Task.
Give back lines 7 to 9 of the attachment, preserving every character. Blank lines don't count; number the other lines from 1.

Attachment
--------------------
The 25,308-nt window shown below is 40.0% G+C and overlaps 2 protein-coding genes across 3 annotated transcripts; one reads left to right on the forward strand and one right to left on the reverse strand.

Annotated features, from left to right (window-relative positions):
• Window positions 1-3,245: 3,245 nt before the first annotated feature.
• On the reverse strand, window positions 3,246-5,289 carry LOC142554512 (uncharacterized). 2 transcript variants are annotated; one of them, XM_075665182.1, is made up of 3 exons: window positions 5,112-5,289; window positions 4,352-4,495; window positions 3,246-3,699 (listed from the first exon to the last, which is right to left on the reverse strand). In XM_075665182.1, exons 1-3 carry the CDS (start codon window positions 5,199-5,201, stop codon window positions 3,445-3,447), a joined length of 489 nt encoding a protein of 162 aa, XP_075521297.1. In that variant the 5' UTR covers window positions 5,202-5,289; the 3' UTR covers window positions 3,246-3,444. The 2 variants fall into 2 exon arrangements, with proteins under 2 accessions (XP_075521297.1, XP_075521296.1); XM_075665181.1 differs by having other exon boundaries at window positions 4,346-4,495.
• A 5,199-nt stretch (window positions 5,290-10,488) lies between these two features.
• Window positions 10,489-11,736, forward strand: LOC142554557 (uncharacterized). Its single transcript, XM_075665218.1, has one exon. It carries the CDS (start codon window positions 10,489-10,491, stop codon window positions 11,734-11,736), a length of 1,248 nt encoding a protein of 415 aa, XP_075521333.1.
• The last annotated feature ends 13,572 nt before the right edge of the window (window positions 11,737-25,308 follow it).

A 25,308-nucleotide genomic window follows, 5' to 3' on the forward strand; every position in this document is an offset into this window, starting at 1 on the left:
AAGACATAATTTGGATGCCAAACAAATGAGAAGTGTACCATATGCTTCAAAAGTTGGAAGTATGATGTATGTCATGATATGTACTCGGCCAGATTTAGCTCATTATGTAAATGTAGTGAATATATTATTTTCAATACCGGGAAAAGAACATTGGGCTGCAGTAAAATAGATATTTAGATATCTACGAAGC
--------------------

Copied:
• The last annotated feature ends 13,572 nt before the right edge of the window (window positions 11,737-25,308 follow it).

A 25,308-nucleotide genomic window follows, 5' to 3' on the forward strand; every position in this document is an offset into this window, starting at 1 on the left:
AAGACATAATTTGGATGCCAAACAAATGAGAAGTGTACCATATGCTTCAAAAGTTGGAAGTATGATGTATGTCATGATATGTACTCGGCCAGATTTAGCTCATTATGTAAATGTAGTGAATATATTATTTTCAATACCGGGAAAAGAACATTGGGCTGCAGTAAAATAGATATTTAGATATCTACGAAGC